By Joel Warner
By Michael Roberts
By Alan Prendergast
By Michael Roberts
By Michael Roberts
By Amber Taufen
By Patricia Calhoun
By William Breathes
Though the smell of vomit comes with the territory, drivers -- most of them part-time college students -- learn to expect anything. "There was a guy we drove home a couple of weeks ago who was like, 'Damn -- I need you to take my babysitter home,'" Saine recalls. "So we drove the babysitter to her house, too."
Then there's the matter of finding the right house. "If a driver gets lost, I can guide him in or out over a cell phone," Saine says. "We use a combination of satellites and cell-phone towers to triangulate locations. We've been lucky to hire a couple of former cabbies who know Denver like the back of their hand."
"Safety is the highest concern," Grodnik insists. "This is a viable idea. It's a new business that nobody's heard of before. The end product is, somebody gets home and we make a little money. So it's a win-win situation." Even LoDo wins. "I think we add to the safety presence of this intersection," he adds. "We turned a dark corner into a lit corner."
A lit corner full of lit people.
As he stumbles down Market, another red-eyed rowdy in a sports jersey and backward baseball cap pauses in front of NightRiders' dispatch station, then lets out a mad cackle. "I wish I had a designated driver," he shouts. "To take me to another fuckin' bar!"
To viewers across the country, Colorado is intoxicating.
By Michael Roberts
Until recently, Colorado was best known as the nation's leading supplier of headline-grabbing sexual assaults. But with rape accusations at the Air Force Academy receiving less media attention, the University of Colorado Buffaloes earning ink for losing games rather than for showing potential recruits a lewd time, and Kobe Bryant's criminal trial suffering a case of courtus interruptus, our image is changing. Today, many networks and cable channels have shelved prurience in favor of depicting Colorado as a state of inebriation.
The alcohol-related deaths of college students Samantha Spady and Lynn "Gordie" Bailey in September inspired journalists from coast to coast to make Colorado the focus for pieces on teen booze abuse -- and the stories have had surprising staying power. On October 27, CBS's The Early Show ran a long segment by Channel 4's Rick Sallinger that highlighted Spady, Bailey and Taylor Webster, a Fort Collins youth who died of alcohol poisoning. Sallinger's piece juxtaposed comments from earnest folks who want young people to stop binging with evidence of how hard it is to put the cork back in the bottle. Jessica Webster, Taylor's sister, who co-founded the anti-drinking education program T-DUB.org with her mother, expressed amazement that her brother's friends continued to guzzle even after his demise. But they have a lot in common with one young man Sallinger spoke to at a liquor store. Asked if Spady's death had made fellow collegiates reconsider their drinking habits, he stared blankly for a moment before answering, "No."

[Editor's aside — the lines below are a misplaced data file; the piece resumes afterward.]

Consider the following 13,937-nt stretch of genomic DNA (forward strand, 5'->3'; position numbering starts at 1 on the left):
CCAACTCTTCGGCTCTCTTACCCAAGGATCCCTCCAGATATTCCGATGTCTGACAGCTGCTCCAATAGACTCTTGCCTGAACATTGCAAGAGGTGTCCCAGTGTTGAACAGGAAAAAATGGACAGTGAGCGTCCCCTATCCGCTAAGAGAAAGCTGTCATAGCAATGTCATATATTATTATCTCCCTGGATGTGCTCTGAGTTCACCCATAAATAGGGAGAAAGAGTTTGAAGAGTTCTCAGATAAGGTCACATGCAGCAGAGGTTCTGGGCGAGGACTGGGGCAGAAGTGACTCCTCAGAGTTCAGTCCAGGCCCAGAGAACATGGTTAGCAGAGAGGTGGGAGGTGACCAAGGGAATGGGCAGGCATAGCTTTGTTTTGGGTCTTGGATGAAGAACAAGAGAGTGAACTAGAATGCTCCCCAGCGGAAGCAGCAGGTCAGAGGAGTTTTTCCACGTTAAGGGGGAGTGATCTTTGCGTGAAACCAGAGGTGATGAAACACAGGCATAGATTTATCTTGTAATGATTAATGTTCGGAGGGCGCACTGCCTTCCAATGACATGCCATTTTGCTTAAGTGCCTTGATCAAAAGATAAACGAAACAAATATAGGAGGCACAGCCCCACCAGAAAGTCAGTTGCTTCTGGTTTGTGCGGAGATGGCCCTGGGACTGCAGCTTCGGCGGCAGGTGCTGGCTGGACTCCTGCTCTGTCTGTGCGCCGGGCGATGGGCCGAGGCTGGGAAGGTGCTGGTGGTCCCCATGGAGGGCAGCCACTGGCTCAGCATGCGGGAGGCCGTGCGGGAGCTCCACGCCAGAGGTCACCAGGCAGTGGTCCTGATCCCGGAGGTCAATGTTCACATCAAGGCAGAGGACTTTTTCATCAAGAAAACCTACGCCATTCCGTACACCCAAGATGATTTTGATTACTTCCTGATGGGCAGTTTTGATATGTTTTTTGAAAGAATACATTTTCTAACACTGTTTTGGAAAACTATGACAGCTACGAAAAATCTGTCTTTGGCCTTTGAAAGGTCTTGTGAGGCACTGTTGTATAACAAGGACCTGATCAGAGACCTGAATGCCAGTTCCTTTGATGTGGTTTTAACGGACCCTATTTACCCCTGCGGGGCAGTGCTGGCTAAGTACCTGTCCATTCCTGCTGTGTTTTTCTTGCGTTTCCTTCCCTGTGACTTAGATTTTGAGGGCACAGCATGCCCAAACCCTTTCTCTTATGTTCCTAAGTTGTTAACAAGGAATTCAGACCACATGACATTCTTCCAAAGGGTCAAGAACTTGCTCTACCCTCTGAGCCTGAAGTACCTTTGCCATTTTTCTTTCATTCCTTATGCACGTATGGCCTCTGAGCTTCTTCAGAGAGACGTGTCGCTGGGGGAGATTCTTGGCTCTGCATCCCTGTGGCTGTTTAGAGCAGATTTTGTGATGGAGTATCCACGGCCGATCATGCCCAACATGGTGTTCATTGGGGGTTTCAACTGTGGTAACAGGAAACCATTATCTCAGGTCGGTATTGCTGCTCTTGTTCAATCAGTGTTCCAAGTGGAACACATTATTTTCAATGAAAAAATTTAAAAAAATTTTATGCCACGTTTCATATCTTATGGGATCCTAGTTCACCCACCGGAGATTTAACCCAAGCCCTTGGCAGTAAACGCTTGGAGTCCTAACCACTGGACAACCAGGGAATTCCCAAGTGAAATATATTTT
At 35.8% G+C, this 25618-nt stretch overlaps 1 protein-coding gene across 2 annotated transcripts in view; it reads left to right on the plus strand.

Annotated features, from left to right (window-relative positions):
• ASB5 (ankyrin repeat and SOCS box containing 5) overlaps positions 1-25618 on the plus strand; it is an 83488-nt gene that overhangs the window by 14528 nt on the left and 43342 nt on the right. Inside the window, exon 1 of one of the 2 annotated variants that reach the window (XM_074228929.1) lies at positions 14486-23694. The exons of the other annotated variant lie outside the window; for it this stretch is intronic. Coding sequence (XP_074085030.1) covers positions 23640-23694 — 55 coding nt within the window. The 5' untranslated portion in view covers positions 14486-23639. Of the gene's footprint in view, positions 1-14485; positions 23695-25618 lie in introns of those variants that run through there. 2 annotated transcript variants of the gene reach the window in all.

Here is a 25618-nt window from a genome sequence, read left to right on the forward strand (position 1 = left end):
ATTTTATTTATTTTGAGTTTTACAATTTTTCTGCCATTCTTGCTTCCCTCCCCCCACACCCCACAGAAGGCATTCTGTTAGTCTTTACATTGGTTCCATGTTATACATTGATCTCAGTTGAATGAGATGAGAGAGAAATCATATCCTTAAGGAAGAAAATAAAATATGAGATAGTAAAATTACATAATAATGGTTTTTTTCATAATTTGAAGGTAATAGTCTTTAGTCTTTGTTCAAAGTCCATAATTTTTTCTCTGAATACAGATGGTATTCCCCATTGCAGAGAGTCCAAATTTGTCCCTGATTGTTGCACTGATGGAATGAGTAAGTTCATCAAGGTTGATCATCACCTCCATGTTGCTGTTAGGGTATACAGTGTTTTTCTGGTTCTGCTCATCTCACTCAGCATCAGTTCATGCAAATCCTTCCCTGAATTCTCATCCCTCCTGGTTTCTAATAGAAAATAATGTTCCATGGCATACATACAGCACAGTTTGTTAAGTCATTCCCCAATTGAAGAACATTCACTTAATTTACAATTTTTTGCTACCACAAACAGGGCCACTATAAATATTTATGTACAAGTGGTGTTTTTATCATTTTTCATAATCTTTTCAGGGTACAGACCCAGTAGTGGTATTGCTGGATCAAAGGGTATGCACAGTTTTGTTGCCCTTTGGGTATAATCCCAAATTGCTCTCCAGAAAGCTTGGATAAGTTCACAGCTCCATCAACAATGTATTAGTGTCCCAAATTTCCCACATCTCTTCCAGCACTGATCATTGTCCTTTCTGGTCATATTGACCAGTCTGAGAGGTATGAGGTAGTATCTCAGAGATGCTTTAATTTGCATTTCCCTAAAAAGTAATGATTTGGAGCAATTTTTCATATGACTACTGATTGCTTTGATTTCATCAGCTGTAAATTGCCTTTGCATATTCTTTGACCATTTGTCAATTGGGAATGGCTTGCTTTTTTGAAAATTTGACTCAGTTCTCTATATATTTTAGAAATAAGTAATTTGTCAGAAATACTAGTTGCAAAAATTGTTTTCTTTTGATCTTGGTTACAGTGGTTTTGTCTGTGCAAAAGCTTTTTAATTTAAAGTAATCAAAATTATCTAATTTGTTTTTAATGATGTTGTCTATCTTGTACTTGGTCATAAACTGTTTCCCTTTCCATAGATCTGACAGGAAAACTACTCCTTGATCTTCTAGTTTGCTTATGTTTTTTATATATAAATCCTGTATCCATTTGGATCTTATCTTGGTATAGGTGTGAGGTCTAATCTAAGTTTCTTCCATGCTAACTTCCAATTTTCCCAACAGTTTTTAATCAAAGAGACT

The losing battle for temperance was more of a laughing matter on a mid-October episode of The Daily Show, Comedy Central's satiric news program. In a piece dubbed "Party Like It's 1929," correspondent Ed Helms reported on the Prohibition Party, whose perennial presidential candidate, Lakewood septuagenarian Earl Dodge, would like to take America back to those halcyon days when sipping a Manhattan was a criminal offense. At one point, Helms asked Dodge, "What would you say to people out there whose lives are improved by alcohol?" Dodge offered a rambling reply ("Alcohol is a crutch...I think there are other ways you can get support") as Helms coyly swilled from a flask or sucked on a tube attached to a beer helmet. The two subsequently joined their voices in song, delivering a proud paean to futility that Dodge had also crooned on CNN in September: "I'd rather be right than president/I want my conscience clear." Afterward, Dodge conceded, "If I get to the White House, it'll probably be in a publicly guided tour."
The Colorado politician spotlighted on a September episode of The Tonight Show is even less likely to achieve higher office, since he's fictional. In the wake of the Men's Health "Is Your City Sloshed?" survey that rated Denver dead-drunk first, comedian Fred Willard played William J. Fredricks, the state's notably tipsy "Under Assistant Lieutenant Secretary." When Jay Leno mentioned the report declaring Denver to be America's drunkest city, Willard slurred, "That's true, Jay. The numbers, just like the people in Denver, are staggering." Then, after sipping from a convenient martini, he refuted the designation by proclaiming, "But Jay, I'd just like to say that we're not really the drunkest city. We just look that way because we're next to that goody-two-shoes Utah. Utah? More like U-suck!"
Another round, bartender!
Given the recent news that Don's Club Tavern, an alcoholic institution on Sixth Avenue for over five decades, could close before month's end, there's no time like the present to celebrate this city's great saloons. Here are ten of the area's best:
Kazmo's, 1381 Kalamath Street
Enough? No such thing. When the bar reopens at 7 a.m. and the DJ pumps up the volume to nuclear-detonation levels, a dozen bold survivors of Saturday night's festivities are primed to re-engage. By 9:15, you can't find a spot at the bar, the pool table is under mass assault, and the blissed-out dreamer who had the dance floor all to herself just a minute ago has been joined by others: singles, trios, entire ad hoc committees. Too strenuous a thought for this tender hour? Then grab another five-buck pitcher of Bud, chill on the couch, and contemplate the music of the spheres.